What challenges does increased demand for Computer Science courses present students?

I certainly did at the University of Delaware (UD), where I am currently a master’s student in computer science.

I was recently contacted by Kelli Nguyen, a fellow on the LinkedIn Editorial team, who was seeking an informed perspective on this subject.

She suggested that the prospect of a well-paid job after University may have generated this trend.

With the advent of the technological revolution over the last few years, that is a reasonable hypothesis.

Don’t you think?But if that’s your drive for choosing CS courses, you won’t go much further!Why Computer Science matters?So, why would you take CS courses?Are you looking to develop different ways to use technology?Do you intend to solve computing problems from your field?Did you pick out specific skills that can be useful for your own research/job?The reasons might be many and various.

Computer Science involves science, technology, engineering and mathematics.

The coding and programming, which are critical components of CS, focus on telling the computer what to do.

The field, by nature, offers an entry into mastery in critical and logical thinking that apply across most disciplines.

As a discipline, CS spans a range of topics with each presenting a set of skills.

These skills are sometimes unique and require a proper implementation to master.

Challenges it posesInstitutions need experts that cover this breadth of topics.

Most often, hiring them can be challenging!Does your University have professors who can cover most, if not all, topics of CS?.If not, there is a shortage of instructors.

Personally, at UD, I do.

I have access to professors who are well-renowned in their domains within CS and beyond.

Over the past year, UD hired several others to reinforce the latest trending topics.

Data Science, Machine Learning, Artificial Intelligence, Cyber Security and Human-Computer Interaction.

All covered!A CS curriculum imparts problem-solving and analytical adeptness.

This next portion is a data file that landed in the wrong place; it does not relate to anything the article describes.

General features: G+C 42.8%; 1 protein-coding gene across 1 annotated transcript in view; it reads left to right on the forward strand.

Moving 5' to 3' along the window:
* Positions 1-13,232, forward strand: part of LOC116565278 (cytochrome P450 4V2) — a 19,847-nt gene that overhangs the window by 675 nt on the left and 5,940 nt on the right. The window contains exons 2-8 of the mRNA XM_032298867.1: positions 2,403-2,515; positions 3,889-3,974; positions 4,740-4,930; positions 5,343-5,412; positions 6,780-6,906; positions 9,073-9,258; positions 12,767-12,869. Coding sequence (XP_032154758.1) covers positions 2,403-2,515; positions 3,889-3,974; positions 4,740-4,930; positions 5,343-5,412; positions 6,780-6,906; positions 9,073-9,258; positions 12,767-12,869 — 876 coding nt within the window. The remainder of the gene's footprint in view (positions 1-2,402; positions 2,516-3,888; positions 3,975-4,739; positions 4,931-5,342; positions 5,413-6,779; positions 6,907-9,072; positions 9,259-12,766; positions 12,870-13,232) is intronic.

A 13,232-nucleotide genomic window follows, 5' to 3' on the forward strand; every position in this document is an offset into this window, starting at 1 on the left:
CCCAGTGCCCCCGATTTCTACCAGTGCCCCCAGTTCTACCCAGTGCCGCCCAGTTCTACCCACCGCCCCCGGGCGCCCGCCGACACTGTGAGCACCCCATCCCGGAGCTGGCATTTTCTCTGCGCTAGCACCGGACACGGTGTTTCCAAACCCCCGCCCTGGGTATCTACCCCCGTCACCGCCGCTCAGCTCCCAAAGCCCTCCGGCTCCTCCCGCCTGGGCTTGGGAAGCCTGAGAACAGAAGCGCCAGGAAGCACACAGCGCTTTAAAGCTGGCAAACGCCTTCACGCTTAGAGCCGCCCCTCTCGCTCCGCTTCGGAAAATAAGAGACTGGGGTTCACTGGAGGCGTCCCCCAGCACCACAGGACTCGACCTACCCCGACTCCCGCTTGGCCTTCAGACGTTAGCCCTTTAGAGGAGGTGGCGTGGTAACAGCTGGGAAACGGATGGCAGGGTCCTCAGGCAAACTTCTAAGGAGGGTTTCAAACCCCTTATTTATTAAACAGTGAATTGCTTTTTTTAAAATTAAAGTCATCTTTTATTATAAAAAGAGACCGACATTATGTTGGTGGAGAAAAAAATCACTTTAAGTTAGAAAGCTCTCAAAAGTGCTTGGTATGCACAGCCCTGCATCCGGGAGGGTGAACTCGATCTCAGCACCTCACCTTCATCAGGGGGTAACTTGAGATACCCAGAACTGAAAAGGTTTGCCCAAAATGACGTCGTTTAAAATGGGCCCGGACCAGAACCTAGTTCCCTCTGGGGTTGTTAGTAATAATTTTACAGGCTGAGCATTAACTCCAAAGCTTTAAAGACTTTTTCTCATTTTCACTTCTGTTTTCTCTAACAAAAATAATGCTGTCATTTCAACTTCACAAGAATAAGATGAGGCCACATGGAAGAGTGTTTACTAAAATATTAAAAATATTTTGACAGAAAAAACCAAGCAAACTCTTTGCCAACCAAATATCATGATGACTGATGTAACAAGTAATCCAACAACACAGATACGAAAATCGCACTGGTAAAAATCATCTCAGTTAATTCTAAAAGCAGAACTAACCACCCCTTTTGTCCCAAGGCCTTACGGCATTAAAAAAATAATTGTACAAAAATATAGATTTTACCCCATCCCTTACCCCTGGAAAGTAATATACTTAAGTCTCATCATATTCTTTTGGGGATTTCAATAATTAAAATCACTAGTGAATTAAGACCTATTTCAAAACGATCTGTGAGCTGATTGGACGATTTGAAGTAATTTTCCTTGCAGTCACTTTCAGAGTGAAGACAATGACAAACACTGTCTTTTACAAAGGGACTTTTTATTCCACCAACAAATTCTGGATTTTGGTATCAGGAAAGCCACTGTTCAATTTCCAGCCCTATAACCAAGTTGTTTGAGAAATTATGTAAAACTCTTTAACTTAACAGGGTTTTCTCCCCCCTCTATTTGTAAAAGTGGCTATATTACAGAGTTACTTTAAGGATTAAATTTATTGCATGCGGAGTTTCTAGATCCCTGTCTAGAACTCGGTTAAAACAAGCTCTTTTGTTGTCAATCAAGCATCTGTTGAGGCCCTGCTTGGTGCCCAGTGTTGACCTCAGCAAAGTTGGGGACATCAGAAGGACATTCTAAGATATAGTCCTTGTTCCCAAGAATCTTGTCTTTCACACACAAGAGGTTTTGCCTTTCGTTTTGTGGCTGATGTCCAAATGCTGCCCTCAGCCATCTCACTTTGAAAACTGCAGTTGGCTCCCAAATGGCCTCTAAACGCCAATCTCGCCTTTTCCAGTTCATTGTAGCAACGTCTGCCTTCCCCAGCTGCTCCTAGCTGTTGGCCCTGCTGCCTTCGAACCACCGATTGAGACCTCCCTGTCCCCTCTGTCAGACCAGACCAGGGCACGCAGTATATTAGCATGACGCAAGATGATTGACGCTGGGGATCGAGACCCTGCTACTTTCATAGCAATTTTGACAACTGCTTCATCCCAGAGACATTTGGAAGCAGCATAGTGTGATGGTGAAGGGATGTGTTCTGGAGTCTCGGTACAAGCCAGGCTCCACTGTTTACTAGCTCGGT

At UD, I often found students take these into their area of expertise (CS or otherwise) to solve real-world problems.

Something that organizations value!.So, if you are a student of any discipline, you should prioritize gaining these abilities.

Most students are starting to realize this.

Now, there is increased competition to get into CS studies.

What to do as a student?Over the last couple of years, there were quite a few instances when I almost didn’t get into some courses due to seats quickly filling up!What does this do?.It pushes students to plan in advance and register for classes sooner.

At least, that’s what it did to me!Here are some questions you should consider having answers for:What are your career goals?What are you looking to do with your CS proficiency?What roles are you targeting once you graduate?What abilities do those roles require?What courses do you need to take to acquire them?It forces you to target a set of lectures and skills essential to achieving your goals.

Good, isn’t?Fairly early into my master’s degree, I recognized this trend and identified my academic learning path.

Now, into my last semester, I can say that I got into my desired classes.

More importantly, I was able to forge new connections.

Some with people that I had no clue I would meet.

I say this because in one of my classes I built machine learning models.

Quite straightforward for a CS student, isn’t it?.Yes, but it was with a couple of non-CS students.

One, Water Science & Policy and another, agricultural & environmental economics.

This is when I found myself working with people who do not look at the problem the same way I do.

I, part of another class, enjoyed clustering children data by finding trends in their nutrient intake.

On this occasion, with doctoral students from Mathematics and Statistics.

Also, non-CS.

Different repertoire; Fresh perspectives!Immediate future of Computer Science studiesI am definitely fortunate to have been able to take advantage of the increased demand and cross-disciplinary collaboration.

You can be too.

In fact, you must be!This is how I see the immediate future of Computer Science studies being.

You should combine multiple disciplines and pursue divergent ways of thinking about the same problem or subject.

This revolutionary way of learning enables you to develop critical thinking abilities and presents many real-world opportunities for growth.

Today’s teams, especially in the industry, set up to solve real-world problems have people that bring diverse skill sets to the table.

By the time you graduate only when you possess more than one kind of skill, you will be able to hit the ground running and effectively collaborate to deliver results.

Thanks for reading!.I’d love to hear your thoughts.

So, feel free to leave a comment below.

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